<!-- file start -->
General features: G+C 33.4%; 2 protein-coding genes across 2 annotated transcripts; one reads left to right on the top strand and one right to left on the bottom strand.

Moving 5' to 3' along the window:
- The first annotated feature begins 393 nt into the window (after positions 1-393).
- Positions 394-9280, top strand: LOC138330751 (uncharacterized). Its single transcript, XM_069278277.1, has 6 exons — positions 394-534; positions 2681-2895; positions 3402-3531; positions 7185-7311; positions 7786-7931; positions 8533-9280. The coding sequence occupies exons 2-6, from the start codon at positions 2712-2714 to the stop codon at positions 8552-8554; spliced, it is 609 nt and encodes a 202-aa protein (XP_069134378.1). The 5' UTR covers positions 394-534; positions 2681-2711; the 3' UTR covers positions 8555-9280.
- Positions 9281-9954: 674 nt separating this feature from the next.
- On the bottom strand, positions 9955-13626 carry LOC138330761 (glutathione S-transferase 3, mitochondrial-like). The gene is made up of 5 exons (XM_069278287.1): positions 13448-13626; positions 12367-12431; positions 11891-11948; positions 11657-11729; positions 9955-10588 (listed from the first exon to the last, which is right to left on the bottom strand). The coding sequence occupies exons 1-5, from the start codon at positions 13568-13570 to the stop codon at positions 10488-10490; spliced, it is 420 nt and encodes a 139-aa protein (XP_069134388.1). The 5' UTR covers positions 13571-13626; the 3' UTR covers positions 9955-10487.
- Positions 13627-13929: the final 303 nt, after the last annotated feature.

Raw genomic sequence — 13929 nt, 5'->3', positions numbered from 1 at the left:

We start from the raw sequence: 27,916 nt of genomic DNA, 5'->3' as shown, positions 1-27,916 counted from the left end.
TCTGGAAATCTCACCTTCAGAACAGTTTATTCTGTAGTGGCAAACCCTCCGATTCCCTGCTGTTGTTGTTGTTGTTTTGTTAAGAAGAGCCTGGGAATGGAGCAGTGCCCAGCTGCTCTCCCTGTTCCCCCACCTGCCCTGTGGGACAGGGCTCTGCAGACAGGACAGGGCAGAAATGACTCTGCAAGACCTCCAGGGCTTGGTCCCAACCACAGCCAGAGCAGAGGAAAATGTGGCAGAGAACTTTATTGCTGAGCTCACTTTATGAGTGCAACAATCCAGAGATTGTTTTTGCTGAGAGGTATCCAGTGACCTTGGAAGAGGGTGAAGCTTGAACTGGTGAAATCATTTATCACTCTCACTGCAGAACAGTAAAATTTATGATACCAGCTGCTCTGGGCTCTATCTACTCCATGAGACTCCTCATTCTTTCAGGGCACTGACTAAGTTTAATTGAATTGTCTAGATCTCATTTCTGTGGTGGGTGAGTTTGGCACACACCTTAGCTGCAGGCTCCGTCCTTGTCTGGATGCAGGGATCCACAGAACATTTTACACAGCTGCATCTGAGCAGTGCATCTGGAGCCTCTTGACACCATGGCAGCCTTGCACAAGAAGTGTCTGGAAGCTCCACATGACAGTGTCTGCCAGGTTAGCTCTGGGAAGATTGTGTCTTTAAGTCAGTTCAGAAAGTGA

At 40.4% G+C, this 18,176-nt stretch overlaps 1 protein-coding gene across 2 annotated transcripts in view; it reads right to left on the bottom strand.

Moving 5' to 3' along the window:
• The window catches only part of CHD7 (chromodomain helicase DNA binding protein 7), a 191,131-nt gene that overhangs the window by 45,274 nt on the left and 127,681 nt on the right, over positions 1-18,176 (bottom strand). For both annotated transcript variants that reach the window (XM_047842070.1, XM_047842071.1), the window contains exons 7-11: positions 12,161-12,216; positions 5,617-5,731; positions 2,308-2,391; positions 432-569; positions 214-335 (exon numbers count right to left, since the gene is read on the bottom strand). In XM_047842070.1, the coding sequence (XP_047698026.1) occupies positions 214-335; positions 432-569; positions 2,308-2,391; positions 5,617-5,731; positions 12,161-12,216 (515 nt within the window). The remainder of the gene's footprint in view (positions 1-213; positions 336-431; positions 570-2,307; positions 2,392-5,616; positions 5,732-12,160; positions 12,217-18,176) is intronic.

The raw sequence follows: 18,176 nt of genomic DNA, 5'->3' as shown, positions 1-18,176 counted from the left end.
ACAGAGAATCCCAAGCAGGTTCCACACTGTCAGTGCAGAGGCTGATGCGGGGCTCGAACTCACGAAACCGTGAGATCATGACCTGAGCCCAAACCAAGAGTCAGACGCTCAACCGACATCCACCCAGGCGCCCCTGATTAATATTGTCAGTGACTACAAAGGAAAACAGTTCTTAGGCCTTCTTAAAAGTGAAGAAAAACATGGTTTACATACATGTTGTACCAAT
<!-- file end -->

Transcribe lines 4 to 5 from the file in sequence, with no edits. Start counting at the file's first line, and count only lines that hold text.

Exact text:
- Positions 394-9280, top strand: LOC138330751 (uncharacterized). Its single transcript, XM_069278277.1, has 6 exons — positions 394-534; positions 2681-2895; positions 3402-3531; positions 7185-7311; positions 7786-7931; positions 8533-9280. The coding sequence occupies exons 2-6, from the start codon at positions 2712-2714 to the stop codon at positions 8552-8554; spliced, it is 609 nt and encodes a 202-aa protein (XP_069134378.1). The 5' UTR covers positions 394-534; positions 2681-2711; the 3' UTR covers positions 8555-9280.
- Positions 9281-9954: 674 nt separating this feature from the next.